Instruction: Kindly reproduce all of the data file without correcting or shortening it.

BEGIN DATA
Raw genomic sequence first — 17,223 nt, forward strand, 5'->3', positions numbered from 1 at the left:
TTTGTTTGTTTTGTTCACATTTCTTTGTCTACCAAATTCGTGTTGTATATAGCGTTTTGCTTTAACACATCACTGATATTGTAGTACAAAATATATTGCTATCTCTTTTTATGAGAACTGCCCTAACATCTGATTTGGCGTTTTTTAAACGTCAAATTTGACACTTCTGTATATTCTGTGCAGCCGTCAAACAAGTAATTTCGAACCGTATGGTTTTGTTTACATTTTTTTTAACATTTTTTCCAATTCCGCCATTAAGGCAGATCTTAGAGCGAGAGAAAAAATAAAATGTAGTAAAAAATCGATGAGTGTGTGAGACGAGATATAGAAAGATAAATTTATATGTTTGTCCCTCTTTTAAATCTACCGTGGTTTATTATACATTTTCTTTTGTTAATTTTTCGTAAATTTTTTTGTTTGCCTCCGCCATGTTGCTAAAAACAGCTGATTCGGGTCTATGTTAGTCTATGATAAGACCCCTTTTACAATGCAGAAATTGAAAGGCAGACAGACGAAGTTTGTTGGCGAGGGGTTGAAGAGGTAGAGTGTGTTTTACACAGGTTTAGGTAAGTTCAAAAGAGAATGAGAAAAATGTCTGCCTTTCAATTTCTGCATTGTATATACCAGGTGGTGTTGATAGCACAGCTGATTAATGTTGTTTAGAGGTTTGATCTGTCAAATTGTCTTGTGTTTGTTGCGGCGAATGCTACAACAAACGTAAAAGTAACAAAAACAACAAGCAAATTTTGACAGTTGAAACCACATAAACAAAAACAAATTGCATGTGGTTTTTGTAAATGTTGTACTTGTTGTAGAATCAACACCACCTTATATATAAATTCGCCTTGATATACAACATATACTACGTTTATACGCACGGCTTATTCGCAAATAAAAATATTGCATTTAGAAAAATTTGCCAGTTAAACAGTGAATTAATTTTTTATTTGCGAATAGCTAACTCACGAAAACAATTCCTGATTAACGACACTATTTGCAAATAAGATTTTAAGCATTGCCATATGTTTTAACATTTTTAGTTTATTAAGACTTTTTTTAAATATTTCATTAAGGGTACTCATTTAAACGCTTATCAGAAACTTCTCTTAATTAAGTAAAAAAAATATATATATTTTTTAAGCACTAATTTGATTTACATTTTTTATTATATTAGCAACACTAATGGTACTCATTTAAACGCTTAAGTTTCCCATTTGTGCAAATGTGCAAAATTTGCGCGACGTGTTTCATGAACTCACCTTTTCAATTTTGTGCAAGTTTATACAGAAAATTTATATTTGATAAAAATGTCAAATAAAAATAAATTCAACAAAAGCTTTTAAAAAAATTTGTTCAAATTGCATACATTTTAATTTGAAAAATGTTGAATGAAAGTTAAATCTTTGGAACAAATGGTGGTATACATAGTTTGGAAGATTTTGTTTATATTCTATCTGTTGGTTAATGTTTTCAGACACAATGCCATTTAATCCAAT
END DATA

Raw genomic sequence first — 17,223 nt, forward strand, 5'->3', positions numbered from 1 at the left:
TTTGTTTGTTTTGTTCACATTTCTTTGTCTACCAAATTCGTGTTGTATATAGCGTTTTGCTTTAACACATCACTGATATTGTAGTACAAAATATATTGCTATCTCTTTTTATGAGAACTGCCCTAACATCTGATTTGGCGTTTTTTAAACGTCAAATTTGACACTTCTGTATATTCTGTGCAGCCGTCAAACAAGTAATTTCGAACCGTATGGTTTTGTTTACATTTTTTTTAACATTTTTTCCAATTCCGCCATTAAGGCAGATCTTAGAGCGAGAGAAAAAATAAAATGTAGTAAAAAATCGATGAGTGTGTGAGACGAGATATAGAAAGATAAATTTATATGTTTGTCCCTCTTTTAAATCTACCGTGGTTTATTATACATTTTCTTTTGTTAATTTTTCGTAAATTTTTTTGTTTGCCTCCGCCATGTTGCTAAAAACAGCTGATTCGGGTCTATGTTAGTCTATGATAAGACCCCTTTTACAATGCAGAAATTGAAAGGCAGACAGACGAAGTTTGTTGGCGAGGGGTTGAAGAGGTAGAGTGTGTTTTACACAGGTTTAGGTAAGTTCAAAAGAGAATGAGAAAAATGTCTGCCTTTCAATTTCTGCATTGTATATACCAGGTGGTGTTGATAGCACAGCTGATTAATGTTGTTTAGAGGTTTGATCTGTCAAATTGTCTTGTGTTTGTTGCGGCGAATGCTACAACAAACGTAAAAGTAACAAAAACAACAAGCAAATTTTGACAGTTGAAACCACATAAACAAAAACAAATTGCATGTGGTTTTTGTAAATGTTGTACTTGTTGTAGAATCAACACCACCTTATATATAAATTCGCCTTGATATACAACATATACTACGTTTATACGCACGGCTTATTCGCAAATAAAAATATTGCATTTAGAAAAATTTGCCAGTTAAACAGTGAATTAATTTTTTATTTGCGAATAGCTAACTCACGAAAACAATTCCTGATTAACGACACTATTTGCAAATAAGATTTTAAGCATTGCCATATGTTTTAACATTTTTAGTTTATTAAGACTTTTTTTAAATATTTCATTAAGGGTACTCATTTAAACGCTTATCAGAAACTTCTCTTAATTAAGTAAAAAAAATATATATATTTTTTAAGCACTAATTTGATTTACATTTTTTATTATATTAGCAACACTAATGGTACTCATTTAAACGCTTAAGTTTCCCATTTGTGCAAATGTGCAAAATTTGCGCGACGTGTTTCATGAACTCACCTTTTCAATTTTGTGCAAGTTTATACAGAAAATTTATATTTGATAAAAATGTCAAATAAAAATAAATTCAACAAAAGCTTTTAAAAAAATTTGTTCAAATTGCATACATTTTAATTTGAAAAATGTTGAATGAAAGTTAAATCTTTGGAACAAATGGTGGTATACATAGTTTGGAAGATTTTGTTTATATTCTATCTGTTGGTTAATGTTTTCAGACACAATGCCATTTAATCCAAT